Paper commissioned by the Green Jobs Programme, International Labour Organisation (ILO), highlights some of the main links between climate change and employment in the Caribbean basin, targeted for government and workers’ organisations but relevant to a wider audience.
Climate change poses a serious threat to sustainable development, impacting jobs, incomes, public and private infrastructures, health and productive sectors, reducing success in terms of poverty eradication and food security. These impacts are particularly important in the Caribbean due to the “biophysical and socio-economic characteristics of these countries” (ECLAC, 2011). The interdependence of the environment, employment and the real economy means that many jobs are at risk.
That said changing patterns of employment and investment are already generating new jobs in many countries, especially in the low-carbon and renewable energy sectors including solar, wind, geothermal and bio-energy.
To illustrate, Jamaica’s electricity and water sectors currently make up 3.1% GDP but employ 0.74% of the population. Jamaica’s goal to transition to 20% renewable energy by 2030 could create 4,000 new and additional jobs – a significance boost to a country with 13% unemployment.
At the Third SIDS Conference in Samoa (September, 2014) countries called upon the international community to support them in their efforts to create inclusive and equitable climate-resilient development. Formal and non-formal education and training to create an environment that is sustainable for investments and growth, development of entrepreneurial and vocational skills, fostering entrepreneurship and innovation, creating green and decent jobs, enhancing gender equality and women’s equal participation are among the needs identified by SIDS to meet this goal.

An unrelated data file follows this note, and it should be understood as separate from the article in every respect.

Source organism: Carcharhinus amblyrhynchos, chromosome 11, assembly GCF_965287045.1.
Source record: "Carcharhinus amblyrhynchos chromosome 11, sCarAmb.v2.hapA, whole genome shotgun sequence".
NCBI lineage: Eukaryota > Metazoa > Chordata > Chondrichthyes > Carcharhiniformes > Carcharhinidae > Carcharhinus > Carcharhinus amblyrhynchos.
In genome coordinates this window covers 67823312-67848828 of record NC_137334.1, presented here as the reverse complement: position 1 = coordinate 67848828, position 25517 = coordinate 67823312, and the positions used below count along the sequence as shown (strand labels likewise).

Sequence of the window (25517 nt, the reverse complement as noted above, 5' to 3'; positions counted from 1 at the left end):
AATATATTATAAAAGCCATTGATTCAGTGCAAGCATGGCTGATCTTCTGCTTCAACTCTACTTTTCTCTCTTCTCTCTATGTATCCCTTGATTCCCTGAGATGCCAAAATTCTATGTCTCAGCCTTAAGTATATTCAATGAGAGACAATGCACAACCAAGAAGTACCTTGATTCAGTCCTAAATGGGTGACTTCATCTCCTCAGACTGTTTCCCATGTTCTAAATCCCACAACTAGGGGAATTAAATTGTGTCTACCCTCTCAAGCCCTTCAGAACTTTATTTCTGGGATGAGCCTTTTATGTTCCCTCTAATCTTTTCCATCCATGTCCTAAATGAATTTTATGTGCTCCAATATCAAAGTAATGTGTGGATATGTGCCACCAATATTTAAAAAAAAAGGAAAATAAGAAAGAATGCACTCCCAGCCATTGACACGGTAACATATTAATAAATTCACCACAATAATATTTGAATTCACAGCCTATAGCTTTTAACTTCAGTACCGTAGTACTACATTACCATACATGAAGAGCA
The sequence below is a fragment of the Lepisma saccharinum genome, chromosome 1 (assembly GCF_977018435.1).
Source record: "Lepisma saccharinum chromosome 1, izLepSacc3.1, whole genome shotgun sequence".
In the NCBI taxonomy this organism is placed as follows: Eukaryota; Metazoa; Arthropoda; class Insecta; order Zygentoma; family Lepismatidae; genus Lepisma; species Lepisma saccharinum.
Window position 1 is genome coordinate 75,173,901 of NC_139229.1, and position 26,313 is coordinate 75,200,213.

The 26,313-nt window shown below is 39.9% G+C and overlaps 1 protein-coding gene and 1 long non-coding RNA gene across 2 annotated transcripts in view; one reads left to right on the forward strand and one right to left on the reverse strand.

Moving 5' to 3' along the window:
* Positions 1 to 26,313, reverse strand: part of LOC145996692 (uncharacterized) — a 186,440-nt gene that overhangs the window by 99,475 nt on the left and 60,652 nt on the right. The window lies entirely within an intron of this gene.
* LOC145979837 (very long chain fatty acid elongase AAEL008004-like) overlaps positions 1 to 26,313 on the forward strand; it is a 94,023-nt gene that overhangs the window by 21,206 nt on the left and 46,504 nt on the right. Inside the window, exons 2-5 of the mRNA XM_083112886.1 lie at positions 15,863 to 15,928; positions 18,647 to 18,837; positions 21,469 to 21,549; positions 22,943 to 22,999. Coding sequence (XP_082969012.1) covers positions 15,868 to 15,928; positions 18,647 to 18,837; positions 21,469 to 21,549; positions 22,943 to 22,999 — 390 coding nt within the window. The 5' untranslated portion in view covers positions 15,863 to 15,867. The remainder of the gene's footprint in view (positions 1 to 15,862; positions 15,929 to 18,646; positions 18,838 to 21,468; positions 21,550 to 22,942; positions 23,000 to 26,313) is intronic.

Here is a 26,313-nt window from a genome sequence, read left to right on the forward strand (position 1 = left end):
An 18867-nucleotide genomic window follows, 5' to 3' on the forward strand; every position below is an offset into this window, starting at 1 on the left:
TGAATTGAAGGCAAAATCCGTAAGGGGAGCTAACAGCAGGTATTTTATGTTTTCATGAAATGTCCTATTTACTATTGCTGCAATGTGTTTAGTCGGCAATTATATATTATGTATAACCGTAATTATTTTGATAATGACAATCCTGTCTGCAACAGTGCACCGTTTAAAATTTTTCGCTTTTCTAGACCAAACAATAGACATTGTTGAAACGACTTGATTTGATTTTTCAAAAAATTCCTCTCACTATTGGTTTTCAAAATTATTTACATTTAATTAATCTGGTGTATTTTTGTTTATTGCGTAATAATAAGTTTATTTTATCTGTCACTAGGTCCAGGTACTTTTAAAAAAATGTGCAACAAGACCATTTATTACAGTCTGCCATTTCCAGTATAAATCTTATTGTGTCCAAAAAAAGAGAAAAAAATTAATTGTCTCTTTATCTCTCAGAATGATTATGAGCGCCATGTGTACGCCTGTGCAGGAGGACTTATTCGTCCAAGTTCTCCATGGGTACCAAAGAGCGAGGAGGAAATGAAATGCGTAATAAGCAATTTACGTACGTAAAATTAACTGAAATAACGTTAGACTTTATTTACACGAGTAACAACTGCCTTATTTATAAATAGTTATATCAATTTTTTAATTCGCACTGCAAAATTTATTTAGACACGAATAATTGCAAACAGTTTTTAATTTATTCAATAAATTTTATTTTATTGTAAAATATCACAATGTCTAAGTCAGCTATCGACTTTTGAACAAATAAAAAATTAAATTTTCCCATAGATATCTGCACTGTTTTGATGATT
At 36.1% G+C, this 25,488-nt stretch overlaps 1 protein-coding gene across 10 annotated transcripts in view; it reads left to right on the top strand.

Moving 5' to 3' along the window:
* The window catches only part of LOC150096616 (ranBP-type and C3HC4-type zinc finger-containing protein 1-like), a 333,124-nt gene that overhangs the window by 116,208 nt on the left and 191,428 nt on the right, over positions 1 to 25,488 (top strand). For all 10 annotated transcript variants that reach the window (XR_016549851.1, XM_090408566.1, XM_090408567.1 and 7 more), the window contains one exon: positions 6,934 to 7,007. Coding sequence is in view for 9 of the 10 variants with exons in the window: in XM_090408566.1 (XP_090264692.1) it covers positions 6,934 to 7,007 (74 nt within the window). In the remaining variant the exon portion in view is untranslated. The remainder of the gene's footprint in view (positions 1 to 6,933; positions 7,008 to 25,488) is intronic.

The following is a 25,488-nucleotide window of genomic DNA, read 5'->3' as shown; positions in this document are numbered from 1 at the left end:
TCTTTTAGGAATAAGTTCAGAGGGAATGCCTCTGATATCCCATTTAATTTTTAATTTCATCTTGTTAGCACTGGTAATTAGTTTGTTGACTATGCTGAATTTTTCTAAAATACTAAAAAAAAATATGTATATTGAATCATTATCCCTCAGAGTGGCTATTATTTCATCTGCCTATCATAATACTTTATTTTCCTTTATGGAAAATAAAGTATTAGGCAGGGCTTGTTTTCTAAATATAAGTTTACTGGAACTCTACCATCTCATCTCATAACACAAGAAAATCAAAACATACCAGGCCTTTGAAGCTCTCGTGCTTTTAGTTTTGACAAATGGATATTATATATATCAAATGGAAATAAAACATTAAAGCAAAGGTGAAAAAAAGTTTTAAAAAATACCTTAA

Training and education will be key. For example, The Barbados Training Board made available vocational opportunities for locals to become solar water heater technicians. Since then, the technology has taken off on the island and now three Barbadian companies dominate installation and manufacturing, with expansion into nearby islands of Trinidad and Saint Lucia. In addition, Trinidad and Tobago created a Solar Manufacturing Complex and National Wind Resource Assessment Programme. Such initiatives and projects are vital to take full advantage of green job growth.
These are great first steps but much more can be done, especially changing the enabling environment and investment opportunities for small- and medium-sized business. There must also be greater coherence between social and climate change policies at the macro-level.
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